The steps suggested could be taken in almost a matter of hours, and we have the highest authority for saying they are well worth taking. In the words of Lord Alness's Report: The keynote of the scheme should be not to trap or harass them [motorists], but to discourage and to prevent careless or dangerous behaviour on their part—to advise rather than to prosecute. Most of the accidents result from faults in driving, and most of the faults in driving come from ignorance of the art of driving. We suggest that skilled and friendly policemen afford the best and quickest method of securing an alleviation of road dangers.

4.47 p.m.


My Lords, I should like to emphasize a point which has been already raised—namely, the point of delay. The longer the delay, the easier it is to delay. Once you have delayed for a certain time, people are inclined to forget, and proposals can rest in their pigeon holes for even longer. I feel that with many of these special Committees time, money and patience are wasted because their recommendations are never adopted. Years later these recommendations come up again, and then perhaps they are adopted. It is most important, in my opinion, that the recommendations should be given a fair chance of being adopted immediately they are made, so that people's time and money are not wasted on special Committees which bring forward recommendations which are never adopted.

4.48 p.m.


My Lords, I came here this afternoon prepared to speak at some length, but so many noble Lords have spoken to Lord Sandhurst's Motion, and I see well that the subject before your Lordships' House is so thoroughly understood, that I shall confine myself to a suggestion in respect of the expense of the proposal, which I realise is considerable. The training which it was my privilege to institute is, I know, costly. I concentrated that training as much as I possibly could. To concentrate it further would not be safe, neither would it then be adequate. But the greater part of the expense arises from the increase which is necessary in personnel and equipment. That expense is undoubtedly very large; but, after all, this scheme is producing results. It is producing results on a scale that no other measure has managed to achieve since the War. So let us just take, for example, the Lancashire results, merely because they are the best. There have, as your Lordships know, been excellent results in other parts of the country too, but Lancashire happens to be in the van—so let us take the Lancashire results as an example and see whether we can arrive at some conclusion with regard to the expense.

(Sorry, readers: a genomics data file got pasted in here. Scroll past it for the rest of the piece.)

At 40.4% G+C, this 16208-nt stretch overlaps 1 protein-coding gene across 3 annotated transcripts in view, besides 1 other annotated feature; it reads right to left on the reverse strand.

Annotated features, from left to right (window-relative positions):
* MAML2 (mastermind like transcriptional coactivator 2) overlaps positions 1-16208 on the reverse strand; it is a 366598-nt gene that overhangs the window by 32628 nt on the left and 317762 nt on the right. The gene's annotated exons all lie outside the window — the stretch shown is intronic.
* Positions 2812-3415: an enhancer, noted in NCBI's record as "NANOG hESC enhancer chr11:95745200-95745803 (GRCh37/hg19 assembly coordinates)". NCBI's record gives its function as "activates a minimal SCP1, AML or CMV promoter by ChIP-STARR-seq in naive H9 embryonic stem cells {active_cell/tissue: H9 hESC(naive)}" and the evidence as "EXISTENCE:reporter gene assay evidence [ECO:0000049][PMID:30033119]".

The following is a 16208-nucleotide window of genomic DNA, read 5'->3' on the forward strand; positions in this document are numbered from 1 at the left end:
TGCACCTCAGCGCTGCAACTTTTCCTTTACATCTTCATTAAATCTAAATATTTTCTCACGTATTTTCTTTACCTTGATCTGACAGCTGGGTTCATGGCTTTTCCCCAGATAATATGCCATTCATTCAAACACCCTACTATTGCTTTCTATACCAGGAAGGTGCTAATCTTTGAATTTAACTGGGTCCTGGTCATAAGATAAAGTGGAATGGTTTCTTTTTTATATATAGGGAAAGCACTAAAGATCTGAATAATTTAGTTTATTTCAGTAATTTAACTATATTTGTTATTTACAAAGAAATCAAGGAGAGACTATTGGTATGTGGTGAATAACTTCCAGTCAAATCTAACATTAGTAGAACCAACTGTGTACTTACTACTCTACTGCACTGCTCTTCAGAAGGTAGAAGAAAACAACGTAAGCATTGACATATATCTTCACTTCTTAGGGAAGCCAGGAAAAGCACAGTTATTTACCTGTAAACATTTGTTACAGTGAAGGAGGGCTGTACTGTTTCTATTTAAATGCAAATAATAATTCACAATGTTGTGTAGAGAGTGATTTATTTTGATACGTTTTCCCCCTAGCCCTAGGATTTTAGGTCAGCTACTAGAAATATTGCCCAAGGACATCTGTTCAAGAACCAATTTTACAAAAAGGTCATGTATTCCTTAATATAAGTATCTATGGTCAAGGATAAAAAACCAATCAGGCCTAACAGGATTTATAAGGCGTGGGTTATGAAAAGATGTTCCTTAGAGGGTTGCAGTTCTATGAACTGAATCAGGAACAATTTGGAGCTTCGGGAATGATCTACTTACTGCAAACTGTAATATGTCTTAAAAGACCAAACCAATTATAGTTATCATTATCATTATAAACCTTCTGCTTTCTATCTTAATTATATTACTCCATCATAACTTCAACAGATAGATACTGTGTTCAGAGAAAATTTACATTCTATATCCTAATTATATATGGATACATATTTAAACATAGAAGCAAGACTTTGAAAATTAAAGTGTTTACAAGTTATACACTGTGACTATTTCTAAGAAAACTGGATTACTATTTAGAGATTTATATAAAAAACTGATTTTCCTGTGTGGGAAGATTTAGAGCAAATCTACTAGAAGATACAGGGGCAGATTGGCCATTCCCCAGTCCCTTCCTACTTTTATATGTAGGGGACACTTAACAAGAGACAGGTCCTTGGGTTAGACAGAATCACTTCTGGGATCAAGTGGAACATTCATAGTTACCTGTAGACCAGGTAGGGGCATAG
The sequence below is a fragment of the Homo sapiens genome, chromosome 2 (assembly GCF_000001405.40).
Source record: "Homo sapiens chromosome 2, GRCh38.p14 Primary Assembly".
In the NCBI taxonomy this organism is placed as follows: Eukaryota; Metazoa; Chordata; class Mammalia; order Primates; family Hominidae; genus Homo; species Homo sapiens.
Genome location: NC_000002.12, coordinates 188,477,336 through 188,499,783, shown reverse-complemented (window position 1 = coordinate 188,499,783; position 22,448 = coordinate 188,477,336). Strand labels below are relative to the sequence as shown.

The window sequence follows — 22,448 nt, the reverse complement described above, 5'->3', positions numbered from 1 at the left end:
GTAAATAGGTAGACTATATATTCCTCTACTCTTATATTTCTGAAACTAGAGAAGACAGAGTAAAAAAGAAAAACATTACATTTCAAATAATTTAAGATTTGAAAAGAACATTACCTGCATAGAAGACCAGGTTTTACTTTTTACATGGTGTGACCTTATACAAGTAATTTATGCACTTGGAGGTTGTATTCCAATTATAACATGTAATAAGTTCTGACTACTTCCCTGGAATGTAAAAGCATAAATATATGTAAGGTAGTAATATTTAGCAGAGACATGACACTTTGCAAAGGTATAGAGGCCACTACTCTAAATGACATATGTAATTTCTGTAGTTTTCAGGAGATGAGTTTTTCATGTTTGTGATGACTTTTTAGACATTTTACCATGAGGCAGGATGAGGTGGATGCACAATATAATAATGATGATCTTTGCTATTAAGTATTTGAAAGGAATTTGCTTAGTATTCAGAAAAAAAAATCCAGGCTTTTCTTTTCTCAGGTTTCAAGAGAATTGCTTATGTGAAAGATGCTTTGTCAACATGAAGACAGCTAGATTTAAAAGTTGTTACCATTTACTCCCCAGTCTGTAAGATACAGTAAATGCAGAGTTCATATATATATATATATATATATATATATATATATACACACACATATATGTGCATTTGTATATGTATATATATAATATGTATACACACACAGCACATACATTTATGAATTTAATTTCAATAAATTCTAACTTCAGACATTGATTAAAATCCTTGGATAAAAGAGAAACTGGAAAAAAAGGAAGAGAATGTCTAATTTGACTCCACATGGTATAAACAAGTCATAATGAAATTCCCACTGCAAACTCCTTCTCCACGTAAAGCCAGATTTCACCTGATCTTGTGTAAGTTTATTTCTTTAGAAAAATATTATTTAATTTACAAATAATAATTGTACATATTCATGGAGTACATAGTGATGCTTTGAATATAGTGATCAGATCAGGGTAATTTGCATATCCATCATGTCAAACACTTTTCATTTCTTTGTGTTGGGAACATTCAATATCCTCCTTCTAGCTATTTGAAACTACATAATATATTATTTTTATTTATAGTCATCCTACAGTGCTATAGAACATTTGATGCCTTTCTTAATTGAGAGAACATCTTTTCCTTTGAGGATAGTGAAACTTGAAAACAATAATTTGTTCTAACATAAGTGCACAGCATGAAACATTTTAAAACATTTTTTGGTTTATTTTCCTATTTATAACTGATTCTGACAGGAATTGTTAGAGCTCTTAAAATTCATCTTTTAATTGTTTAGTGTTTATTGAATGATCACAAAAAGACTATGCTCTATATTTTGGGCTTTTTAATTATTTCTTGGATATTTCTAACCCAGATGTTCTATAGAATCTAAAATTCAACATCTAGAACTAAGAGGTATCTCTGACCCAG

Now in the first twelve months, as compared with the previous twelve months, there have been in Lancashire 55 fewer deaths, 789 fewer cases of seriously injured people taken to and detained in hospital, and 2,393 fewer slightly injured. As your Lordships know, there might be three or four persons included in one insurance claim, and in any event there is a big variation in the cost of third-party settlements to-day. Nevertheless I am told by those qualified to compute these things that such accident reduction figures most probably represent a saving to insurance companies of between £50,000 and £60,000. Now if one sets that against the cost of the experiment in the County of Lancashire, which I believe was in the neighbourhood of £130,000, it is very nearly one half, but not quite. Yet it takes no account whatever of those real but intangible advantages that are represented by noninterference with trade, by a saving of man hours, and by the avoidance of similar repercussions, arising from accidents, which undoubtedly cost the country not tens of thousands of pounds but tens of millions of pounds every year.